The purpose of this study is to evaluate perfusion indices and pharmacokinetic parameters in solitary pulmonary nodules (SPNs). Thirty patients of 34 enrolled with SPNs (15-30 mm) were evaluated in this study. T1 and T2-weighted structural images and 2D turbo FLASH perfusion images were acquired with shallow free breathing. B-spline nonrigid image registration and optimization by chi(2) test against pharmacokinetic model curve were performed on dynamic contrast-enhanced MRI. This allowed voxel-by-voxel calculation of k(ep) , the rate constant for tracer transport to and from plasma and the extravascular extracellular space. Mean transit time, time-to-peak, initial slope, and maximum enhancement (E(max) ) were calculated from time-intensity curves fitted to a gamma variate function. After blinded data analysis, correlation with tissue histology from surgical resection or biopsy samples was performed. Histologic evaluation revealed 25 malignant and five benign SPNs. All benign SPNs had k(ep) < 1.0 min(-1) . Nineteen of 25 (76%) malignant SPNs showed k(ep) > 1.0 min(-1) . Sensitivity to diagnose malignant SPNs at a cutoff of k(ep) = 1.0 min(-1) was 76%, specificity was 100%, positive predictive value was 100%, negative predictive value was 45%, and accuracy was 80%. Of all indices studied, k(ep) was the most significant in differentiating malignant from benign SPNs. Magn Reson Med, 2012. (c) 2012 Wiley Periodicals, Inc.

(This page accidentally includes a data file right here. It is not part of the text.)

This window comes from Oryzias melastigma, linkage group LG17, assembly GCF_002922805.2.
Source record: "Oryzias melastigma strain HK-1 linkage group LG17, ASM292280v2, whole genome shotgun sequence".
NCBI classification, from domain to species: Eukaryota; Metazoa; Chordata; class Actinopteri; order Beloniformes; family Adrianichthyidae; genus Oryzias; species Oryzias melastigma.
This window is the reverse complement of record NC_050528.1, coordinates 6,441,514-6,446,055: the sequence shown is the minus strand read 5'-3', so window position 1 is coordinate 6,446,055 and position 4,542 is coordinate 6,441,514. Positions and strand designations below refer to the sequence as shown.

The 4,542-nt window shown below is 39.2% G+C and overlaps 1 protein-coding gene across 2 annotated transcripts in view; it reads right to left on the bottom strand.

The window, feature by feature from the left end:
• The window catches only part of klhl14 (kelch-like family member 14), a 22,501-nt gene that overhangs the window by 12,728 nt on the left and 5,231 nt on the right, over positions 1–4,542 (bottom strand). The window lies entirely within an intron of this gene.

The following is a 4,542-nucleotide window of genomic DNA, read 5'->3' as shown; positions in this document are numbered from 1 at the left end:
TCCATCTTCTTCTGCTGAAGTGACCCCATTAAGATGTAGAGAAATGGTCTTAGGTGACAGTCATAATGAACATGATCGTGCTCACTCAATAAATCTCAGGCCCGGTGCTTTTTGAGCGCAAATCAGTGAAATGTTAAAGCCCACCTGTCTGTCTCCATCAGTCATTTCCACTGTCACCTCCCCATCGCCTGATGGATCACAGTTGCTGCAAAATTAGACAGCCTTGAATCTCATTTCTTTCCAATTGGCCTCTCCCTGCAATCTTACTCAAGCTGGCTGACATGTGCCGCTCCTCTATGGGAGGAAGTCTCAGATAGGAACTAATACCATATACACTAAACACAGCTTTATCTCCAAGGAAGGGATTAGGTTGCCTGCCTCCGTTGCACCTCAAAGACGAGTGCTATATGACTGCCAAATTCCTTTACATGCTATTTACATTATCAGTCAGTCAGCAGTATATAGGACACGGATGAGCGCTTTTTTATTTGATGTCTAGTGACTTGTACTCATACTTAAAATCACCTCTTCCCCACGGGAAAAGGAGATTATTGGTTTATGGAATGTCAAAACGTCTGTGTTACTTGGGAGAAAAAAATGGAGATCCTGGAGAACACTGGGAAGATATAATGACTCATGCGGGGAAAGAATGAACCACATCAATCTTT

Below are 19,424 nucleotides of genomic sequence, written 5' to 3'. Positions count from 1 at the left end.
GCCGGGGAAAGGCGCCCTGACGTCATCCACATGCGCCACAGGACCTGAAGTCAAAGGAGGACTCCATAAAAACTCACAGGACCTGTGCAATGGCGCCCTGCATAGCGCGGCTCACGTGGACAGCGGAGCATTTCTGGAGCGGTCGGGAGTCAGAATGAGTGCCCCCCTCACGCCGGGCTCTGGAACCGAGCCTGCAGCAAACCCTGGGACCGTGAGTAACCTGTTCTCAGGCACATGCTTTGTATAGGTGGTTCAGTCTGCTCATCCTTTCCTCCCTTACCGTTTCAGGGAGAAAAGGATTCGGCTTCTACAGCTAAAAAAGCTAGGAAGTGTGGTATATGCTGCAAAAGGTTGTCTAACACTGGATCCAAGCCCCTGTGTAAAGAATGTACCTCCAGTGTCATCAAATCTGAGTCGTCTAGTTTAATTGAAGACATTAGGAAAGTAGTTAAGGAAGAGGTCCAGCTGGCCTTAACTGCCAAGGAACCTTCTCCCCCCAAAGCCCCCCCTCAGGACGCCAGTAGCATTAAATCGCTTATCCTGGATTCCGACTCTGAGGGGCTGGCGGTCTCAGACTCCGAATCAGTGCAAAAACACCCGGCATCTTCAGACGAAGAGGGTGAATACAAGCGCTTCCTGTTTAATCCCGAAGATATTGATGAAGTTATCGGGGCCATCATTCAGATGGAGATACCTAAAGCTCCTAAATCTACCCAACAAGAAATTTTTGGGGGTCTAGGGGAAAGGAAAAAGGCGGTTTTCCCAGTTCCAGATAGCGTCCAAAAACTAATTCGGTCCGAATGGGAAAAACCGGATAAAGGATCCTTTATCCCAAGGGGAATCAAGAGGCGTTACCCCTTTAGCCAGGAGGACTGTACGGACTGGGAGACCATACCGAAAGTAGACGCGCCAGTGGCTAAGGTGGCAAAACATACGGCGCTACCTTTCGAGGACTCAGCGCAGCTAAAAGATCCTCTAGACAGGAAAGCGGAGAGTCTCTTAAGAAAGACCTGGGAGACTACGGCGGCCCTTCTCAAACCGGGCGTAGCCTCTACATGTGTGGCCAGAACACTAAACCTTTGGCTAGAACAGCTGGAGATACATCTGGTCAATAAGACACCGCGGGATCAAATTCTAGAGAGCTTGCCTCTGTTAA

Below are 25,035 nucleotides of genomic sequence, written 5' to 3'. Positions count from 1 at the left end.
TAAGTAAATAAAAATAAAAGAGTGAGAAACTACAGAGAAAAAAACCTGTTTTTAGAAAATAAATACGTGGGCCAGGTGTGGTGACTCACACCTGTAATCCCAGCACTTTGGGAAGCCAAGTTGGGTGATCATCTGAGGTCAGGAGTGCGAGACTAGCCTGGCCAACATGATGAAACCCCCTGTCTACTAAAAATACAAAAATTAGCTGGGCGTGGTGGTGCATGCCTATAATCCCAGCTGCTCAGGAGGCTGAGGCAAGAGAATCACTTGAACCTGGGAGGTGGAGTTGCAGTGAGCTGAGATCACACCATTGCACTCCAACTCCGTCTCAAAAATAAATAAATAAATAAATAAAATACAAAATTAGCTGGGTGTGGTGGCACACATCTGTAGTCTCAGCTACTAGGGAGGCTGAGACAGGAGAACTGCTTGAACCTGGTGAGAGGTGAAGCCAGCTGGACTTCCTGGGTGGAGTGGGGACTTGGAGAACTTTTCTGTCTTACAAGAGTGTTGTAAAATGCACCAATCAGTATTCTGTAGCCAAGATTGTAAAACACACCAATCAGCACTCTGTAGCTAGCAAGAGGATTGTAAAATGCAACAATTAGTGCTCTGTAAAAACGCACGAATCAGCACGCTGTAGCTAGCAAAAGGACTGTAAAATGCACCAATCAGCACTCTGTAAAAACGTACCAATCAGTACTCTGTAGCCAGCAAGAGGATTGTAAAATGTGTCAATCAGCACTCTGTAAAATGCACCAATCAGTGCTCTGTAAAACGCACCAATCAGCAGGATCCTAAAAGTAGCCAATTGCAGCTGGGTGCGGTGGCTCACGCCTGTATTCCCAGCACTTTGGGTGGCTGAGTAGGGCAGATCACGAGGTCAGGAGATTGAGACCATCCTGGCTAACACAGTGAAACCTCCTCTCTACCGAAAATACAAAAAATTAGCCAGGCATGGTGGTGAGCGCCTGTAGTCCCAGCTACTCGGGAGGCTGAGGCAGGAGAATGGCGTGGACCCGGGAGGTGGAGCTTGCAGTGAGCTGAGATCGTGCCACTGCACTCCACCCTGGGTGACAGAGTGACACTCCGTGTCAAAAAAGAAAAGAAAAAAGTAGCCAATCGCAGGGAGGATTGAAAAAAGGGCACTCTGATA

PURPOSE: To investigates the impact of nonrigid motion correction on pixel-wise pharmacokinetic analysis of free-breathing DCE-MRI in patients with solitary pulmonary nodules (SPNs). Misalignment of focal lesions due to respiratory motion in free-breathing dynamic contrast-enhanced MRI (DCE-MRI) precludes obtaining reliable time-intensity curves, which are crucial for pharmacokinetic analysis for tissue characterization. MATERIALS AND METHODS: Single-slice 2D DCE-MRI was obtained in 15 patients. Misalignments of SPNs were corrected using nonrigid B-spline image registration. Pixel-wise pharmacokinetic parameters K(trans) , v(e) , and k(ep) were estimated from both original and motion-corrected DCE-MRI by fitting the two-compartment pharmacokinetic model to the time-intensity curve obtained in each pixel. The "goodness-of-fit" was tested with chi(2) -test in pixel-by-pixel basis to evaluate the reliability of the parameters. The percentages of reliable pixels within the SPNs were compared between the original and motion-corrected DCE-MRI. In addition, the parameters obtained from benign and malignant SPNs were compared. RESULTS: The percentage of reliable pixels in the motion-corrected DCE-MRI was significantly larger than the original DCE-MRI (P = 4 x 10(-7) ). Both K(trans) and k(ep) derived from the motion-corrected DCE-MRI showed significant differences between benign and malignant SPNs (P = 0.024, 0.015). CONCLUSION: The study demonstrated the impact of nonrigid motion correction technique on pixel-wise pharmacokinetic analysis of free-breathing DCE-MRI in SPNs.